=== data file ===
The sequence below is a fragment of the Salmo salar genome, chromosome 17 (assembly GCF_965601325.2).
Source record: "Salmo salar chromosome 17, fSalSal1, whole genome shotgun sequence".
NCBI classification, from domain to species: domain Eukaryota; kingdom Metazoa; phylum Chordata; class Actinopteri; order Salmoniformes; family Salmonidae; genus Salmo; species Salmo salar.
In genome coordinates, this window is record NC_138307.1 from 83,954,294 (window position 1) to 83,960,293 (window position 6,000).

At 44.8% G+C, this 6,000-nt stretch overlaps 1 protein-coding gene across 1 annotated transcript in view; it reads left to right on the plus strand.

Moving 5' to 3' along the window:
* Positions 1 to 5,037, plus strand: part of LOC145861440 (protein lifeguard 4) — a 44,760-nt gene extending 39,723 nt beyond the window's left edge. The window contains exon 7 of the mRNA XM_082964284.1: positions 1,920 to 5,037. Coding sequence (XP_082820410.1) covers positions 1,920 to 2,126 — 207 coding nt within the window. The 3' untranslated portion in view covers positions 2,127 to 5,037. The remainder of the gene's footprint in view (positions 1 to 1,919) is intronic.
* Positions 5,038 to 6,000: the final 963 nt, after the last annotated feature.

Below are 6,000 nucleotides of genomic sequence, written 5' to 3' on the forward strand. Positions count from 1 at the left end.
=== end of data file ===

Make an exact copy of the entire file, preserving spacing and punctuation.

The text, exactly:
The sequence below is a fragment of the Salmo salar genome, chromosome 17 (assembly GCF_965601325.2).
Source record: "Salmo salar chromosome 17, fSalSal1, whole genome shotgun sequence".
NCBI classification, from domain to species: domain Eukaryota; kingdom Metazoa; phylum Chordata; class Actinopteri; order Salmoniformes; family Salmonidae; genus Salmo; species Salmo salar.
In genome coordinates, this window is record NC_138307.1 from 83,954,294 (window position 1) to 83,960,293 (window position 6,000).

At 44.8% G+C, this 6,000-nt stretch overlaps 1 protein-coding gene across 1 annotated transcript in view; it reads left to right on the plus strand.

Moving 5' to 3' along the window:
* Positions 1 to 5,037, plus strand: part of LOC145861440 (protein lifeguard 4) — a 44,760-nt gene extending 39,723 nt beyond the window's left edge. The window contains exon 7 of the mRNA XM_082964284.1: positions 1,920 to 5,037. Coding sequence (XP_082820410.1) covers positions 1,920 to 2,126 — 207 coding nt within the window. The 3' untranslated portion in view covers positions 2,127 to 5,037. The remainder of the gene's footprint in view (positions 1 to 1,919) is intronic.
* Positions 5,038 to 6,000: the final 963 nt, after the last annotated feature.

Below are 6,000 nucleotides of genomic sequence, written 5' to 3' on the forward strand. Positions count from 1 at the left end.